What did I learn this week?

Pee etiquette

This morning we headed off to Beacon Hill Park to meet with our Wednesday morning “hiking” group. When we arrived, C told me she had to use the toilet, so I said I would take her before the group headed out. On our way, one of the other two moms in the group arrived with her 3 year old boy and 1 1/2 year old girl, and I asked her if he needed to go too.

“No, he’s a boy, so he can just go anywhere.”

Uh, ok. C CAN go anywhere too, but that doesn’t mean she SHOULD – and not because she is a girl. This is what I am thinking, but, I say nothing. Of course, 20 minutes into the walk, the boy (along with the other two 3 year old boys who comprise the group) are pulling their pants down and peeing against a Garry Oak next to the path.

What if this kid has to pee downtown? Is he allowed to just slip into the nearest doorway or pee into planter box outside the coffee shop? Is he allowed to pee in the corner of the playground because his mom doesn’t want to be bothered to take him into the bathroom right next door?

I don’t think that it is unreasonable to expect people (and I do include children as “people”) to use a bathroom to pee in when one is available. Beacon Hill Park is not a forested or remote part with no facilities, it is a city park! The bathroom facilities are central, and, in my experience, quite clean and well kept. I have no problem at all with the use of bushes, tall grass, or the beach (by boys AND girls) if that is all that is available, but I am not for allowing boys to drop their pants wherever the feeling moves them just because it is more convenient than walking 2 minutes down the path to use the facilities that have been provided for this purpose.

And don’t even get me started on the mom’s suggestion that this is somehow OK for boys to do, but not OK for girls.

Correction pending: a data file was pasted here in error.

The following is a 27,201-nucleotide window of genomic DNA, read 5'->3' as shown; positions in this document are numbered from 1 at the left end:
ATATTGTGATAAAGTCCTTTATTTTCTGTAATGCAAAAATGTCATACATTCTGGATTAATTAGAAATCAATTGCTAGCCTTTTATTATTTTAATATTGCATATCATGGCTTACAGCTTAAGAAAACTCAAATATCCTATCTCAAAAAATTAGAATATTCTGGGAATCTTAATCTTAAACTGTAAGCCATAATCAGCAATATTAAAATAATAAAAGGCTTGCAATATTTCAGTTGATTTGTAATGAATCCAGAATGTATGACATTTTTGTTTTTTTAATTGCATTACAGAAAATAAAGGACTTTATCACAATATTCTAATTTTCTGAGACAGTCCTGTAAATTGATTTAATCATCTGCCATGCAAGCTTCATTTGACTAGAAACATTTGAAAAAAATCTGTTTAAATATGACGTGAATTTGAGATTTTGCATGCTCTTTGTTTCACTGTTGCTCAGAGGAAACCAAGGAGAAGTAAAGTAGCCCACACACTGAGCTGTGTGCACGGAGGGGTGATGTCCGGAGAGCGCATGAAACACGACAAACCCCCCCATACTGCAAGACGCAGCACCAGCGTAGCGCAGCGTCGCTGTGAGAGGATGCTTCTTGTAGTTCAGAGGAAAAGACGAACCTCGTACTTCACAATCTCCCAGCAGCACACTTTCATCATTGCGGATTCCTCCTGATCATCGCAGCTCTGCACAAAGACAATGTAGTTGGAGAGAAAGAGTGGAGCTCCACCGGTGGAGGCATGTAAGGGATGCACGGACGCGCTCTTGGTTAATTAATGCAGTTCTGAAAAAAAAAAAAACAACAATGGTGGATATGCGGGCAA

5 Responses to “Pee etiquette”

  1. Hmm!
    This of course is why teenagers and young men feel that it is OK to pee wherever it suits them, including elevators, parking lot stairwells, fences, and public swimming pools. Don’t these people have any manners or consideration for other people that they would actually TEACH their children to pee anywhere?

    BTW I was brought up in a household with Mother, Father, Aunt, Grandmother, Great Grandmother, six brothers and one cousin, we all used the toilet.

  2. Ok, I agree with you, of course, and humans should definitely be taught to relieve themselves in appropriate places.

    That having been said, women get some definite biological perks (milk-producing boobs, baby-producing wombs, mineral-regulating menstrual cycles, more aesthetically pleasing physiques – and YES I definitely view all of these as perks!) and given that there are decided down sides to having one’s genitalia swinging around all over the place and vulnerable to foot-delivered expressions of hostility and distaste, I don’t begrudge men the ability to pee outside more discreetly and with less hassle and bother than women. I envy them, I’ll admit – as a child who grew up in a place where snow was the primary means of entertainment for 9 months of the year, colouring and drawing in that snow had obvious value. And there’s a line, of course… but I think it might be a subjective line, and different people might draw it around different parts of the park.

    Also, as far as kids peeing in planters downtown… the elimination communication community certainly does use them thusly, and frankly I’m not sure I’m any more opposed to that than I am to dogs peeing against the trees downtown.

  3. I have to admit that I’m one of those mums. My three-year-old pees in the bush. Admittedly if there is a bathroom close by, I insist he uses it, but it has to be VERY close. He doesn’t yet have the bladder control to hold it very long. I know that’s slightly different than the scenario you’ve described, but I have a feeling it may still be frowned upon by many. If my daughter’s path to being diaper-free goes the same way as my son’s (i.e. it takes many months), she’ll be peeing in the bush as well, logistics notwithstanding.

  4. I guess I should clarify that I am completely fine with doing what needs to be done for kids with small bladders. My only issue is that if there is a bathroom right there (in this case, a 30 second walk away) AND it is clean, then why not have the kids use it? Also, why make a distinction between boys and girls? I mean, what’s the difference between a boy who pulls down his pants to pee and a girl? Girls CAN learn to pee very well standing up, if you are thinking this makes a difference (speaking from the experience of my own childhood 🙂 )

  5. Yup, I definitely agree that there shouldn’t be a distinction. I HATED outhouses as a child (was scared I’d fall in to the pit) and got very good at peeing outside. I used the squatting technique.

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